InVisage Technologies is announcing a new chip today that enables a new kind of high-quality security camera, better laptop cameras, and Internet of Things applications. It could open up novel applications, such as a drone that can detect its environment and avoid colliding with anything in its way.
The new chip, SparkP2, is a stripped-down version of a more advanced image sensor that InVisage started producing last year. The SparkP2 can capture 2-megapixel images, which by itself isn’t that big a deal. But it can also capture high dynamic range, or imagery with dark and light parts in the same image, and it can do so using just one-twentieth of the power of competing chips, said Remi Lacombe, vice president of sales and marketing at InVisage, in an interview with VentureBeat.
The sensor captures light in the near-infrared part of the electromagnetic spectrum. It could be used in things like virtual reality sensors, drones, and webcam iris-detection cameras. The sensor has three times the ability to capture light, but uses a lot less power.
“This is a low-resolution sensor, and it is a very different market from our first chip,” Lacombe said. “Our solution is smaller and much cheaper. And we can take the power down 20 times.”
SparkP2 is available in samples in April, and mass production is scheduled for the summer.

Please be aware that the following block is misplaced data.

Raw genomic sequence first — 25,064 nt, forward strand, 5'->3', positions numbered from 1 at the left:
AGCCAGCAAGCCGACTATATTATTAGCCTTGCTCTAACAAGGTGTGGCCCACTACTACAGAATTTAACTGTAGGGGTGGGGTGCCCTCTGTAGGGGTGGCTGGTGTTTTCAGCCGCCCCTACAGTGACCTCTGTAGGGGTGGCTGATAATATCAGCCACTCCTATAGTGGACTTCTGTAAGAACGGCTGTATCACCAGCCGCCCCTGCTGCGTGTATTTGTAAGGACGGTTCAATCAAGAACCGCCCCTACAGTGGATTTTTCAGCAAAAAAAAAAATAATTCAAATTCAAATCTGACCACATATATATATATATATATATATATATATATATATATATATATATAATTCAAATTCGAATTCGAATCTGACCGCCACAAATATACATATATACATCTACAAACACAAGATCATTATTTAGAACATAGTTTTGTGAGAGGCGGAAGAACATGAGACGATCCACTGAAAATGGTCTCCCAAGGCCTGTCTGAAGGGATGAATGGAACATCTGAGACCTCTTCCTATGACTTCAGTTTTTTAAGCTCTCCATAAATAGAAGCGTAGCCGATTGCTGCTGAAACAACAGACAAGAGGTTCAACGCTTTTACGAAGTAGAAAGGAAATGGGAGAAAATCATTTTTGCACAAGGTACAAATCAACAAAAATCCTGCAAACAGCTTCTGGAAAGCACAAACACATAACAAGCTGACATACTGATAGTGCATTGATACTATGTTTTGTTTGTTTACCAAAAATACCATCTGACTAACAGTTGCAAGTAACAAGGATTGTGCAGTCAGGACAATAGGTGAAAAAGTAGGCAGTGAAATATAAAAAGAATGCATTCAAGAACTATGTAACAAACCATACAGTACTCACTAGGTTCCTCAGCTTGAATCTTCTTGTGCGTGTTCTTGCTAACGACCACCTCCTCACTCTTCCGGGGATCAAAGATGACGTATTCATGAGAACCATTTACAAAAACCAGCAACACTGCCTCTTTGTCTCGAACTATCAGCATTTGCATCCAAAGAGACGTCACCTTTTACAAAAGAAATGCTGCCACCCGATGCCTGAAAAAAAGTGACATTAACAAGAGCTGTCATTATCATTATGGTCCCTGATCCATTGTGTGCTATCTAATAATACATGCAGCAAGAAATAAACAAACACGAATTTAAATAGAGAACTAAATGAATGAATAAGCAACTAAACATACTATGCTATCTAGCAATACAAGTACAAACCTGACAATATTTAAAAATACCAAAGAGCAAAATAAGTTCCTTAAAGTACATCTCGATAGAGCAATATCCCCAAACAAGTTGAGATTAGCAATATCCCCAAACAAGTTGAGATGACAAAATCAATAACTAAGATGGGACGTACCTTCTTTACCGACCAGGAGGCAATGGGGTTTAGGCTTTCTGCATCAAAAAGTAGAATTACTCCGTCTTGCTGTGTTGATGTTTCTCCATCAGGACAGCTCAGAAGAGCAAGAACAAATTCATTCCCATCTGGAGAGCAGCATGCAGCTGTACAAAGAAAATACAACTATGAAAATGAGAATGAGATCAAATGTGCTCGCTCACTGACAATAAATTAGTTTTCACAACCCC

InVisage launched its first chip, a high-end 13-megapixel sensor dubbed Quantum13, in November 2015. That chip was in the works for more than a decade, and it is targeted at smartphones for taking pictures with high dynamic range, or images with both dark and light sections in the same picture. The QuantumFilm technology enables images to be much sharper, with twice the dynamic range, and be able to record 4K video. The opportunity for 13-megapixel cameras is expected to grow from 408 million units in 2015 to 995 million units in 2020, according to market researcher Techno Systems Research.
Brian O’Rourke, analyst at market researcher IHS, said in an email, “There’s certainly opportunity here for InVisage. The types of use cases that they’re going after, such as facial and iris recognition, depth-mapping and eye and gesture tracking, have a wide variety of imaging applications, from security to online banking to gaming. These will all benefit from better performance in the IR range. These applications should grow significantly over the next few years, from a limited current base. The barrier for InVisage is the strong, established companies that they will be competing against in the image sensor market, companies like Sony, Samsung, OmniVision and ON Semiconductor. As a startup, it’s extremely difficult to compete against companies that currently generate billions of dollars in revenue in your target market. You not only have to build a better mousetrap, but you have to be able to market it effectively.”
QuantumFilm is a light-sensitive layer on a digital camera’s image sensor. It captures the light when you take a photograph and sends it to the electronics underneath. Conventional cameras use silicon chips to absorb light, but such chips (based on complementary metal oxide semiconductors, or CMOS) only capture about 25 percent of the light that hits the surface of the silicon.
QuantumFilm uses tiny nano particles known as quantum dots. The QuantumFilm can absorb eight times more light than silicon, said Jess Lee, president and CEO of InVisage, in an interview with VentureBeat. That translates into a big quality improvement. Since the capture of light is so much more efficient, the entire system can be cheaper.